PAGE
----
What was it like working with Bob Zemeckis?
It is so important for me to trust my captain, (Zemeckis) and to have that faith in him and to love his work (which I do). But acting is always uncomfortable, so when acting I am always in a state of discomfort, I am never satisfied and the thing that saves you in the worst moments doing a film like this, is having that faith and trust that it is going to look beautiful and work out.
Can you discuss the acting process
for you; is it really uncomfortable all the time?
It is like divine dissatisfaction – and I don’t know how else to describe it. Usually when I feel I have really nailed something, when I have done a scene and feel ‘I nailed it’, those are the never the things that are left in the movie, because I was probably too conscious of myself at those times. It is hard to get your bearings when making a film. There is a certain level of professionalism as an actor, and I can’t speak for everybody, but I always feel uncomfortable. Do I think that is going to change? No it is what it is. And it doesn’t mean the end result isn’t great.
What kind of acting does this genre call for?
It is so exciting and amazingly creative. Certain aspects of the technology make things easier, because you can get a lot of scenes done and create the work you want, doing it this way. As an actor though there are extra challenges. You have to create the ambience and the belief in your surroundings in your head and sometimes that can be disconcerting. With this technique, there are no cameras and there are no more boundaries any more, like there are making conventional films. As actors we are used to boundaries and it is odd not to have any.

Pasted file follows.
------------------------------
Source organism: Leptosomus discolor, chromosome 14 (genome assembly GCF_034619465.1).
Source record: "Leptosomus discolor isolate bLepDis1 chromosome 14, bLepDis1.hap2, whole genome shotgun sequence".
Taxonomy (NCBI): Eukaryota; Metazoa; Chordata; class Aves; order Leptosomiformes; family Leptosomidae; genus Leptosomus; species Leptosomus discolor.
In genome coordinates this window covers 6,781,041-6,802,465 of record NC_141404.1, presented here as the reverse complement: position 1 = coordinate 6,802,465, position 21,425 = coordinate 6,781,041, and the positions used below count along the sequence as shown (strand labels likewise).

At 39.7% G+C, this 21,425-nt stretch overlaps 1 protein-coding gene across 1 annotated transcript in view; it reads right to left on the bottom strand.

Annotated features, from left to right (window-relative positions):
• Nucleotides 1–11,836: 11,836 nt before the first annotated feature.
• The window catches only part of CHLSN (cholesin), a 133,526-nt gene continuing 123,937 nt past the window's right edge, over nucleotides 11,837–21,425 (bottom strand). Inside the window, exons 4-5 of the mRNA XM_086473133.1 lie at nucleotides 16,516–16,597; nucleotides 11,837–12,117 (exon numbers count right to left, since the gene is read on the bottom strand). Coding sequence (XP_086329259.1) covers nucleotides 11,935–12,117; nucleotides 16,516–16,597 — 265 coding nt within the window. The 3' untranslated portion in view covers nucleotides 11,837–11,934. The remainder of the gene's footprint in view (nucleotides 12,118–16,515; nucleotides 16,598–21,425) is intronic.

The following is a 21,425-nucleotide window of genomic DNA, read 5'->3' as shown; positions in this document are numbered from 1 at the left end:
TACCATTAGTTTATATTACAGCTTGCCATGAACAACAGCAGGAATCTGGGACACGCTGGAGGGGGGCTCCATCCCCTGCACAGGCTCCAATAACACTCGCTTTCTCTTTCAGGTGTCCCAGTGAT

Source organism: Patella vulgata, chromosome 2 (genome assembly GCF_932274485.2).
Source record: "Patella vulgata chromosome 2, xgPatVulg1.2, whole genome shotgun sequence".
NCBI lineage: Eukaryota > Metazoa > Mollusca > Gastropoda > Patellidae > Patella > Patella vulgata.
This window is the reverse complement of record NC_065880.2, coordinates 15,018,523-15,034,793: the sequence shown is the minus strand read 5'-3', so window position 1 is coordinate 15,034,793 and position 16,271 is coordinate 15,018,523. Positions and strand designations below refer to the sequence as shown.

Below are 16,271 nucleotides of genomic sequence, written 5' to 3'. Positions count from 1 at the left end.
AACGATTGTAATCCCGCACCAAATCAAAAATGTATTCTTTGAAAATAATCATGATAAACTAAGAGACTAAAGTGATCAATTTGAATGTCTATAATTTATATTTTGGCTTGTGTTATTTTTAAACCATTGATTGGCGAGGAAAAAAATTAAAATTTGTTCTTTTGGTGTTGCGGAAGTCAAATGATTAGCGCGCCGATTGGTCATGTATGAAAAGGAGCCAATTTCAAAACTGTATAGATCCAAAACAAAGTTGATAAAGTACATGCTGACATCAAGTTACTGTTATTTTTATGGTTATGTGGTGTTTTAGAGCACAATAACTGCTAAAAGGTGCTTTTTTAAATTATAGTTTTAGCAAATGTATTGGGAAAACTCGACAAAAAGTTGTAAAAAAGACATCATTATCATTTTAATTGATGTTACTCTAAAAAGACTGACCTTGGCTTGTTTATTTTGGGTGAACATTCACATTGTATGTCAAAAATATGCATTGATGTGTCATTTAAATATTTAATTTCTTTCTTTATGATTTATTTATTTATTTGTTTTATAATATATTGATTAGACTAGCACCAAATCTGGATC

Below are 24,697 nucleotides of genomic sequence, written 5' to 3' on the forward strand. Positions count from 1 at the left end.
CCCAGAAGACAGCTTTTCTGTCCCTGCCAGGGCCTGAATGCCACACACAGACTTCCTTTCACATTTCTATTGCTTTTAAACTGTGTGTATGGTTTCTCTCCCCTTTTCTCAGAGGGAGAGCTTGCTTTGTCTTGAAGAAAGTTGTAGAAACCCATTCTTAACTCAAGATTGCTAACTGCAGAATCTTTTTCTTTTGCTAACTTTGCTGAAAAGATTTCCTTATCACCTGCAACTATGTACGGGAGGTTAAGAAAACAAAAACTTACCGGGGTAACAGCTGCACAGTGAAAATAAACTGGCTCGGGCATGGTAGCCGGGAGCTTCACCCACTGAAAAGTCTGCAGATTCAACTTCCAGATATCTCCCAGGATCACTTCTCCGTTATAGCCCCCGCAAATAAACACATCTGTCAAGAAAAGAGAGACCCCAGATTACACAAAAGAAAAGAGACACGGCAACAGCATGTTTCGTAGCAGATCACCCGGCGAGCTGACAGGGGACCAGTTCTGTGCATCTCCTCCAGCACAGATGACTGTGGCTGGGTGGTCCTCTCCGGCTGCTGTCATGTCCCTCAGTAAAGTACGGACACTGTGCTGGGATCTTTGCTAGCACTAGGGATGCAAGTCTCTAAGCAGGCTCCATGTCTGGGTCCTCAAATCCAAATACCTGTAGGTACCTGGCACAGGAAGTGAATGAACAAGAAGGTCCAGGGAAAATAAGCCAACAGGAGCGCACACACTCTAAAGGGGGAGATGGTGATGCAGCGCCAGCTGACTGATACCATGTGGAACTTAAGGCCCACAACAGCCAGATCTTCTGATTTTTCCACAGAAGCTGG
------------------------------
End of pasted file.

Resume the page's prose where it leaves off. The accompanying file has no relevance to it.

It seems like a great role for you because it is so physical?
It was a dream come true for me. It is challenging physically and I use everything I’ve got. My fingers turn into these long, spindly, wonderful things, it’s great, it’s like puppeteering.
How interesting was it for you looking at the characters when they were completed, looking at Scrooge?
Can I tell you how freaky it is for me doing this film? When I saw the movie, one of the first things I said upon looking at the first close up image of Scrooge was: ‘my family is going to have a heart attack because that is my father’ (laughs). He was not Scrooge, he was the happy version of the character, the day after the ghosts have visited him, but it is unbelievable, it is really a look into the future for me. I am in the modern age of course, but the look is my family’s, that is what I am going to look like. (laughs) And I wouldn’t have it any other way.
A Christmas Carol is available right now on Blu-Ray and DVD.